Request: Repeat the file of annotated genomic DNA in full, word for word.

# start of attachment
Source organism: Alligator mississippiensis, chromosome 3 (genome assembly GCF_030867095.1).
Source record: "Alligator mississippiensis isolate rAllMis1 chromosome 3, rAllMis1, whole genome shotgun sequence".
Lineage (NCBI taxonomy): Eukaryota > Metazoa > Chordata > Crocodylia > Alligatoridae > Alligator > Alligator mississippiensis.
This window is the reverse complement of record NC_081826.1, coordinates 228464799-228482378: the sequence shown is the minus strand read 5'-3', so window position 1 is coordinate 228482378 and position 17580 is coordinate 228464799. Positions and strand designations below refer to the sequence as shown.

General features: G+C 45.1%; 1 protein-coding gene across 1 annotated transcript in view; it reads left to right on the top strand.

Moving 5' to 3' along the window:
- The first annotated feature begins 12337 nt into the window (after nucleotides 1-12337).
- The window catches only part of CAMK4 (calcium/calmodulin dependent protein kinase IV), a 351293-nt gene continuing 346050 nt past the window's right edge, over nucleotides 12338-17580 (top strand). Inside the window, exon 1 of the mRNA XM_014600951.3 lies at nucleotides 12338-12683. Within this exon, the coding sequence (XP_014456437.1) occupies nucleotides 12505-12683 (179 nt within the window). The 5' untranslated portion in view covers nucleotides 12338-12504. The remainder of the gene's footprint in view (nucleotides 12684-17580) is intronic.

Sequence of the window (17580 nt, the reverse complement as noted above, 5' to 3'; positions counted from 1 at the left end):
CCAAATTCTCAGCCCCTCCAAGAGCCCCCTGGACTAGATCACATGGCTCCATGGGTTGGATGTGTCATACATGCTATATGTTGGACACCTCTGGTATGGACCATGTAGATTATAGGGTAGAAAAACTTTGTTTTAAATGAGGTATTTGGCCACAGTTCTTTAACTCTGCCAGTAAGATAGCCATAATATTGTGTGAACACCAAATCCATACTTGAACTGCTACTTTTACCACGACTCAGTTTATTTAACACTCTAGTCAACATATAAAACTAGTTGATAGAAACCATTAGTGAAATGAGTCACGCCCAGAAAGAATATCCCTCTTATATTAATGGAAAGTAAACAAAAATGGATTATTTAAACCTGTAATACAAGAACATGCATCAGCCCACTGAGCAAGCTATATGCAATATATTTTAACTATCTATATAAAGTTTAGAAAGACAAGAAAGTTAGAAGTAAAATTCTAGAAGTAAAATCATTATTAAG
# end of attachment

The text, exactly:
Source organism: Alligator mississippiensis, chromosome 3 (genome assembly GCF_030867095.1).
Source record: "Alligator mississippiensis isolate rAllMis1 chromosome 3, rAllMis1, whole genome shotgun sequence".
Lineage (NCBI taxonomy): Eukaryota > Metazoa > Chordata > Crocodylia > Alligatoridae > Alligator > Alligator mississippiensis.
This window is the reverse complement of record NC_081826.1, coordinates 228464799-228482378: the sequence shown is the minus strand read 5'-3', so window position 1 is coordinate 228482378 and position 17580 is coordinate 228464799. Positions and strand designations below refer to the sequence as shown.

General features: G+C 45.1%; 1 protein-coding gene across 1 annotated transcript in view; it reads left to right on the top strand.

Moving 5' to 3' along the window:
- The first annotated feature begins 12337 nt into the window (after nucleotides 1-12337).
- The window catches only part of CAMK4 (calcium/calmodulin dependent protein kinase IV), a 351293-nt gene continuing 346050 nt past the window's right edge, over nucleotides 12338-17580 (top strand). Inside the window, exon 1 of the mRNA XM_014600951.3 lies at nucleotides 12338-12683. Within this exon, the coding sequence (XP_014456437.1) occupies nucleotides 12505-12683 (179 nt within the window). The 5' untranslated portion in view covers nucleotides 12338-12504. The remainder of the gene's footprint in view (nucleotides 12684-17580) is intronic.

Sequence of the window (17580 nt, the reverse complement as noted above, 5' to 3'; positions counted from 1 at the left end):
CCAAATTCTCAGCCCCTCCAAGAGCCCCCTGGACTAGATCACATGGCTCCATGGGTTGGATGTGTCATACATGCTATATGTTGGACACCTCTGGTATGGACCATGTAGATTATAGGGTAGAAAAACTTTGTTTTAAATGAGGTATTTGGCCACAGTTCTTTAACTCTGCCAGTAAGATAGCCATAATATTGTGTGAACACCAAATCCATACTTGAACTGCTACTTTTACCACGACTCAGTTTATTTAACACTCTAGTCAACATATAAAACTAGTTGATAGAAACCATTAGTGAAATGAGTCACGCCCAGAAAGAATATCCCTCTTATATTAATGGAAAGTAAACAAAAATGGATTATTTAAACCTGTAATACAAGAACATGCATCAGCCCACTGAGCAAGCTATATGCAATATATTTTAACTATCTATATAAAGTTTAGAAAGACAAGAAAGTTAGAAGTAAAATTCTAGAAGTAAAATCATTATTAAG